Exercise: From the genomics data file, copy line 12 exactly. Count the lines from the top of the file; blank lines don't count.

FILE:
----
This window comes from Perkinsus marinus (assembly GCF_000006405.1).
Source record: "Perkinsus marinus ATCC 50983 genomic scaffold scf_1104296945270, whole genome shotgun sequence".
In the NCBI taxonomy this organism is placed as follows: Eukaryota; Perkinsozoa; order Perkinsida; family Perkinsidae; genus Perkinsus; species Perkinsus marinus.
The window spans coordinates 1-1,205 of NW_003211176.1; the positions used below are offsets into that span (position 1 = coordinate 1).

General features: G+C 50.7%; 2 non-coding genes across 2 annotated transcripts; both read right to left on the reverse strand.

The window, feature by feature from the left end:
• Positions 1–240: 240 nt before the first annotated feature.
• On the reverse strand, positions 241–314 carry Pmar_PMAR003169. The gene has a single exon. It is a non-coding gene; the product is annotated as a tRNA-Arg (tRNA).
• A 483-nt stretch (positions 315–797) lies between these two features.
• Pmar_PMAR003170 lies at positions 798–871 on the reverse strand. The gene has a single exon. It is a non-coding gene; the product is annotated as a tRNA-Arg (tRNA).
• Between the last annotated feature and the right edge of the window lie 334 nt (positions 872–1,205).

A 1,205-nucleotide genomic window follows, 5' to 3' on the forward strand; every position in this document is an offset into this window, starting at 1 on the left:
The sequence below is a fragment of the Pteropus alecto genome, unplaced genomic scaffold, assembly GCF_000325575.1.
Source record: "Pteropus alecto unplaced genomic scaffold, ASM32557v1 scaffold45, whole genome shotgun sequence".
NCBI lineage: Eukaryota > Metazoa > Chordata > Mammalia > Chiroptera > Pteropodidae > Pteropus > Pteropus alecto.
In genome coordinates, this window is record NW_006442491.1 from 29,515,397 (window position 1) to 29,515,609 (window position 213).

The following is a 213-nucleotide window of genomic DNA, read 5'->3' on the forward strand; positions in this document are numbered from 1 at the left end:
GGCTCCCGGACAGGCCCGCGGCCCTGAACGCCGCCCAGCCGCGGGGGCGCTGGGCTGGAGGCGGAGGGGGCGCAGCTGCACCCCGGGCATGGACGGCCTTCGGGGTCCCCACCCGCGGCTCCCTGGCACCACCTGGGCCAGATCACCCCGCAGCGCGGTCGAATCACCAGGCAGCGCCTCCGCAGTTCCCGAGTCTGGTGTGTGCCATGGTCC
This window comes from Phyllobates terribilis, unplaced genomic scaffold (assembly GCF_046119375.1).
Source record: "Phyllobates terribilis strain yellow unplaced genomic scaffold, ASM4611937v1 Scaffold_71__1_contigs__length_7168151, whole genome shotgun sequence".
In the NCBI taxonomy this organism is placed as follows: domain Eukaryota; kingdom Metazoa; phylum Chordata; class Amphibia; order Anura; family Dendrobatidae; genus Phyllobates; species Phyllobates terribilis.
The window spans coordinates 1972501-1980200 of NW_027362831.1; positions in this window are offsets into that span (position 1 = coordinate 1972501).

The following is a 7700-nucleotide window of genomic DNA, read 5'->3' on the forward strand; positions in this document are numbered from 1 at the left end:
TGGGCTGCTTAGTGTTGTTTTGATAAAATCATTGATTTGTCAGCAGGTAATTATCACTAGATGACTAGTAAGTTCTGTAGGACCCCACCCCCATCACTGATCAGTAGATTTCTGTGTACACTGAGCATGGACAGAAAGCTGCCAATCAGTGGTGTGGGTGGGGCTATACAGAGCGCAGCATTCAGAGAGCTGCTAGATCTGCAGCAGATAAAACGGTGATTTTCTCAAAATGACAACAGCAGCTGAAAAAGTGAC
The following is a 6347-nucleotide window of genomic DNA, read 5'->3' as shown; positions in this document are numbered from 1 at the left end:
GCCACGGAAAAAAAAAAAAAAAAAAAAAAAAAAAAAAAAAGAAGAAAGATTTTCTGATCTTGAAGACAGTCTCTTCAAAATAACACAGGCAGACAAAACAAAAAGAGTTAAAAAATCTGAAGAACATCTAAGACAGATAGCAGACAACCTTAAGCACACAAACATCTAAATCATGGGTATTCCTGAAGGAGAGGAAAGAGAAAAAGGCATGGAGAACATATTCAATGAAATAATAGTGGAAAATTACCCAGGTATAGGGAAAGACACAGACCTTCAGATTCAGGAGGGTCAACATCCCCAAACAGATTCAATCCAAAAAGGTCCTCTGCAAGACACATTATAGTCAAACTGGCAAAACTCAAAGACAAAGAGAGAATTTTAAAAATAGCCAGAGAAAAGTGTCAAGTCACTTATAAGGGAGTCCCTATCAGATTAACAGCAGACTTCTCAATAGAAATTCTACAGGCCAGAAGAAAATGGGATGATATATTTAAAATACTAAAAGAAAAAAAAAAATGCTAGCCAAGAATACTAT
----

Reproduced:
A 1,205-nucleotide genomic window follows, 5' to 3' on the forward strand; every position in this document is an offset into this window, starting at 1 on the left: